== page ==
How should the State deal with this?

The State has the duty to work for a positive peace,

which we can all work towards, we can all offer our small contribution, but above all, it is a peace whose attainment entails social welfare programs, including health, education and roads. Veritable dedication is needed in many areas of the country that have been abandoned by the State, and we believe that an integral and social presence is needed there, and that it could be the answer to the conflict.

In your opinion, why are political polarisations and clashes on the theme of peace continuing?

Colombia, I believe, is not an island. As in all of Latin America there is a problem, a tendency towards sharp political polarisation, a search for power based on a given perspective, and this also applies to our country. However, in addition,

Colombia’s history is marked by unresolved conflicts. This is nothing new. What we are seeing today is a resurgence of old political parties and clashes.

Colombia has been through many civil wars, but hopefully this confrontation will not produce new conflicts. We hope that, amidst different views and ways of thinking, instead of pursuing polarisation, divisions, hatred, diversity will lead us to communion, unity, the common good, solidarity, as it should be for the progress of our country.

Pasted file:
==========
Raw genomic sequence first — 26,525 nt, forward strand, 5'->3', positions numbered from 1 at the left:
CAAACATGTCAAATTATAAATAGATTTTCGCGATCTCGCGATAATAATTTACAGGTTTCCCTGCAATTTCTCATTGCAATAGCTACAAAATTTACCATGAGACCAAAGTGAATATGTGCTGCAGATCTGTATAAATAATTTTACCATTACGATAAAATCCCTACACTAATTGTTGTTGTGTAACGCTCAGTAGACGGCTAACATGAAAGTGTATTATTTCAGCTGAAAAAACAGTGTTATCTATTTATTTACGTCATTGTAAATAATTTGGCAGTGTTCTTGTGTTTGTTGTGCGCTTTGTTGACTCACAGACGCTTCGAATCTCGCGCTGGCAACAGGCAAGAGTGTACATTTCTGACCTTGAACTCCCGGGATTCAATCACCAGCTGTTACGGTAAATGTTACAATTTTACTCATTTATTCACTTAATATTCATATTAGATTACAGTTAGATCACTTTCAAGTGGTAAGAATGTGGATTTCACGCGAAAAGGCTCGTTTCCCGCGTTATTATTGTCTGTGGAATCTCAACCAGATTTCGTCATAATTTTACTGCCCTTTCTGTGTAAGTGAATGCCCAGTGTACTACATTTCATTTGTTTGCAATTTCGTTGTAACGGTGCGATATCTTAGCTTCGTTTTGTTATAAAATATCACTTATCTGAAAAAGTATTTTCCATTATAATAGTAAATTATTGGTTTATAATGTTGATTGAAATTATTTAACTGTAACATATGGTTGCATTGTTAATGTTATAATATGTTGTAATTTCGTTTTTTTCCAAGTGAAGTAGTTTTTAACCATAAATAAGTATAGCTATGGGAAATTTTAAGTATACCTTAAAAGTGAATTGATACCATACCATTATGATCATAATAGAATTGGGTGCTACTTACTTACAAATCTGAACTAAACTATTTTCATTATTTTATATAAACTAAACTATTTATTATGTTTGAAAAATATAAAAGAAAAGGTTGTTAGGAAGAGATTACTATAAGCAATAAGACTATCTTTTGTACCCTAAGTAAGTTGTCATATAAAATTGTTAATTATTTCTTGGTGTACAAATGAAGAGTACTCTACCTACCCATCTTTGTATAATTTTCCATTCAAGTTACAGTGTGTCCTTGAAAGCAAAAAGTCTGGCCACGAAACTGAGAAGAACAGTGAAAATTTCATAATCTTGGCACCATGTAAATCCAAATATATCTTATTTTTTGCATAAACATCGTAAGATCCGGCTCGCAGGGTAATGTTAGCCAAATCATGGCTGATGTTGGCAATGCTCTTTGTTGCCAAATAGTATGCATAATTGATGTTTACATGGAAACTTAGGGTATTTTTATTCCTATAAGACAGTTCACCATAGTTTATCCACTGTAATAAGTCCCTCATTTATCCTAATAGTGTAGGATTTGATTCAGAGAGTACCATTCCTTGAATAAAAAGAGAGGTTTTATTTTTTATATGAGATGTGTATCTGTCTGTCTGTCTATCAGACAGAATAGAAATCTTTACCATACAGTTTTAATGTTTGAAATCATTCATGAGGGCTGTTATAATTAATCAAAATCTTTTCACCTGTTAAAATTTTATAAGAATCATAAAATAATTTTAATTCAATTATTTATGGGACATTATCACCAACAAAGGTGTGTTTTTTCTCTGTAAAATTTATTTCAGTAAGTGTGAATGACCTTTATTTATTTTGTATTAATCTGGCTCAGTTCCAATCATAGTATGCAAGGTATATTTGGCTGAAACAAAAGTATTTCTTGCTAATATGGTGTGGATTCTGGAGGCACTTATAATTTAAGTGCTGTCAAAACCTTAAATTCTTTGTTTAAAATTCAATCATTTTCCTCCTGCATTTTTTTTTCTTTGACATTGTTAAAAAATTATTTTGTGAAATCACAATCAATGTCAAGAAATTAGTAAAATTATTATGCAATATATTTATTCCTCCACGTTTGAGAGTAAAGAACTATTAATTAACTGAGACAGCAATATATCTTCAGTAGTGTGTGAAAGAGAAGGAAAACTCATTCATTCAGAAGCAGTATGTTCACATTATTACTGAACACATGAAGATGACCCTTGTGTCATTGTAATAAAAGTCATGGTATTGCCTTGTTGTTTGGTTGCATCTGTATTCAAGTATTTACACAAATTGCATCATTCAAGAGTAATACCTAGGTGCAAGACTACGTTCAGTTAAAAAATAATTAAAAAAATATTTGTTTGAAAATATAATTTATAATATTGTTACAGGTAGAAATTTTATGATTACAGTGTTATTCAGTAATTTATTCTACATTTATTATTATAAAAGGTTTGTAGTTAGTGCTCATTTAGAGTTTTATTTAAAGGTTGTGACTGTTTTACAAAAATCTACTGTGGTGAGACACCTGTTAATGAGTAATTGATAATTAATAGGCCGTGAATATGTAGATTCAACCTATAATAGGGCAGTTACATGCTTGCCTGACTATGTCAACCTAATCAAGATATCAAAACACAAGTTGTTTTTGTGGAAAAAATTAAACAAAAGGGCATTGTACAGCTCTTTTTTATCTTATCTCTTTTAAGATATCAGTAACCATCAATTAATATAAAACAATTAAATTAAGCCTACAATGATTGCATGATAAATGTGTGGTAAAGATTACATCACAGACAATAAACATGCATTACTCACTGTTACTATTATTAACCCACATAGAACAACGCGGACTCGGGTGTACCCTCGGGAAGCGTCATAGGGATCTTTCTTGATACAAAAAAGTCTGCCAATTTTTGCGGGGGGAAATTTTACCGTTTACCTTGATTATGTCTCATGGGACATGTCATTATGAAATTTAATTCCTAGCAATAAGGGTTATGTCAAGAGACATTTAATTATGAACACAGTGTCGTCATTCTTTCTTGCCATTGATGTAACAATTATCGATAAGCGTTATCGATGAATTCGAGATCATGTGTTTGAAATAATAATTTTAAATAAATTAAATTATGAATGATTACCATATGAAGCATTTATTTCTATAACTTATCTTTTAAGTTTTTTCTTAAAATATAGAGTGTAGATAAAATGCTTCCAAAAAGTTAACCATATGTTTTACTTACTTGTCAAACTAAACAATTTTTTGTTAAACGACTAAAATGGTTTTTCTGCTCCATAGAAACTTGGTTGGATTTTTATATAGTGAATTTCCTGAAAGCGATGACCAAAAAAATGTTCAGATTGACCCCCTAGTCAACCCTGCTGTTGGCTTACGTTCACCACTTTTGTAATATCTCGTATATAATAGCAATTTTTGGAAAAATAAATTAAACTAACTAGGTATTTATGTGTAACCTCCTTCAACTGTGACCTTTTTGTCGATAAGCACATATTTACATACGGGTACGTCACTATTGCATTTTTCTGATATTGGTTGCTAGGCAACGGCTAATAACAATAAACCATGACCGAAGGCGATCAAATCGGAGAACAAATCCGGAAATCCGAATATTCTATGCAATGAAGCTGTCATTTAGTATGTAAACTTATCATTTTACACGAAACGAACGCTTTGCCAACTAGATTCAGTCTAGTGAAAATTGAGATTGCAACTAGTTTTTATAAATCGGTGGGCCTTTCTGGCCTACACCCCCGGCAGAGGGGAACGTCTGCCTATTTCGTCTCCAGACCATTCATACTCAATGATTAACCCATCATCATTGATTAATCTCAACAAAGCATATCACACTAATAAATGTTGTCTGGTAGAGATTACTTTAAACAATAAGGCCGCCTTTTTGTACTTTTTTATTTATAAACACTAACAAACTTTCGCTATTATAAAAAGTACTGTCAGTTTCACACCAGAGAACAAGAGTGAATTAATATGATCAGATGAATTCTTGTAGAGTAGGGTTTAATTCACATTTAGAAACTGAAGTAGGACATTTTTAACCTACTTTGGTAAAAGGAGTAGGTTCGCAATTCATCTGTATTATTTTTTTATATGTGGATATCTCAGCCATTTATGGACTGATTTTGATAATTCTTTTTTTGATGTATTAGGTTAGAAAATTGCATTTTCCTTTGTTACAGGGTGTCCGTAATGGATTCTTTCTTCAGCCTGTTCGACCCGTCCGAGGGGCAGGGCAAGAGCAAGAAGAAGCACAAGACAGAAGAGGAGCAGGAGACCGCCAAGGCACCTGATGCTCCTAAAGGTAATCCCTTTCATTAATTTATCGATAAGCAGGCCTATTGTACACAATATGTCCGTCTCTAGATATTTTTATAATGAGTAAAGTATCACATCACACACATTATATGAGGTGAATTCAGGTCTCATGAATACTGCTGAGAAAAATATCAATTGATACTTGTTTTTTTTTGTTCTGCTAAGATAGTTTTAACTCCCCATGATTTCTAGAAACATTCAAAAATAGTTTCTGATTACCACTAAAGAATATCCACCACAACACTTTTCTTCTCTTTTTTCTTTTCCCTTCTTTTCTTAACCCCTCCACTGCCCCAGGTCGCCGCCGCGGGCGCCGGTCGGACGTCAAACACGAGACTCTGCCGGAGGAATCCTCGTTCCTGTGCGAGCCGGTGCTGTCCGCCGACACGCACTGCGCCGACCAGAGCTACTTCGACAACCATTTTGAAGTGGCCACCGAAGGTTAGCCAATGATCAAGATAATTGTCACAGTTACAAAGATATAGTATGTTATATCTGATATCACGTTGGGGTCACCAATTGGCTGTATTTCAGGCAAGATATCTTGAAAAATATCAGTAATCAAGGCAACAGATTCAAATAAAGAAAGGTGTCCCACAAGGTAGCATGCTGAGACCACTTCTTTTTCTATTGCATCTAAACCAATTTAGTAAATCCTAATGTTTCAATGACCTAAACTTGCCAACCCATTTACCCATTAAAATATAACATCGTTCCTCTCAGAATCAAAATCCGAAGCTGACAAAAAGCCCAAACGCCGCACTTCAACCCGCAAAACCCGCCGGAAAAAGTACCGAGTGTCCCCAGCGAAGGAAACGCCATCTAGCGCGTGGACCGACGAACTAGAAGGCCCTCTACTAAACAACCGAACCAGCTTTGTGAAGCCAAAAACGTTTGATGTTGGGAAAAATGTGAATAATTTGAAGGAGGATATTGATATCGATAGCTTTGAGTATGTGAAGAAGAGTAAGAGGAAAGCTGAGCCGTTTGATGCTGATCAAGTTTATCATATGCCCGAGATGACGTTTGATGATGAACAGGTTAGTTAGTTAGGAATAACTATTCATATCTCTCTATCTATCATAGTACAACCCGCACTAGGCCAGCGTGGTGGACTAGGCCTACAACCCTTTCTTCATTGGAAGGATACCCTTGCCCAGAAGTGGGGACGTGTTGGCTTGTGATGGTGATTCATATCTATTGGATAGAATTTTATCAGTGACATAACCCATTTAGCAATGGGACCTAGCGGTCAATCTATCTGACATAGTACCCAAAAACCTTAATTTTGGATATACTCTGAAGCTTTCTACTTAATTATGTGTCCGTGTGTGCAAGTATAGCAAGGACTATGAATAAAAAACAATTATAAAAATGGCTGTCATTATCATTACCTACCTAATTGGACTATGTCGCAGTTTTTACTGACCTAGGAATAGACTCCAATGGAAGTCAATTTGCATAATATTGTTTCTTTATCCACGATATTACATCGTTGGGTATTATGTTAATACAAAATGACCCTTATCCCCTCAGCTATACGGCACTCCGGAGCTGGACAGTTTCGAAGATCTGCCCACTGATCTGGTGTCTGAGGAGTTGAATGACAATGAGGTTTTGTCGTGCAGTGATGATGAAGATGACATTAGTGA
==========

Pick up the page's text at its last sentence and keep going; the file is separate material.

The work of the Truth Commission has been postponed by a year. What are your expectations in relation to this?

First of all, I must thank Father De Roux, the Truth Commission and all those who have worked on it. Secondly, our hope is to identify those paths of truth, the recognition of mistakes that we might all have made.

The Truth Commission is not about convicting but about exposing the truth as we know it, bringing to the fore the root causes of the conflict, in order for us to understand what happened and, for the future, rectify what went wrong so as to progress towards a country at peace, a country that shoulders its responsibilities, a country that knows how to live in unity and in diversity.

What can the Church offer to this quest for peace? The Church has shed her blood on many occasions, but you have recently asked for forgiveness for the shortcomings of the Church during the decades of conflict. Can you explain the reason for this position?

The Church firmly believes in this opportunity for dialogue, reconciliation and peace.

The Church as a whole – including its bishops, priests, deacons and the laity – has been fully committed, suffering the vicissitudes of war and armed conflict. We have had our martyrs – men and women, bishops and catechists, lay people, who have died in this heinous war, which has lasted for many years, hoping that one day it would end. At the same time, we have asked forgiveness for the omissions we may have been guilty of. And we remain convinced that the path of reconciliation in Colombia is the path of dialogue, of forgiveness, of listening to each other and of an integral commitment by all sectors of society, to which we want  and can contribute to as Church.

Are you optimistic about the future? What can be expected in the coming years?

I cherish a value, one that we are called to cultivate among the baptised. That value is the virtue of hope. It is a theological virtue, which means that it is God Himself who encourages us, who walks with His people, who walks in the midst of suffering. I truly believe that the Lord walks with Colombia: he walks with all of us willing to give everything for our country.

I live in the hope of better times, of a new history, a history of peace and reconciliation in our Country.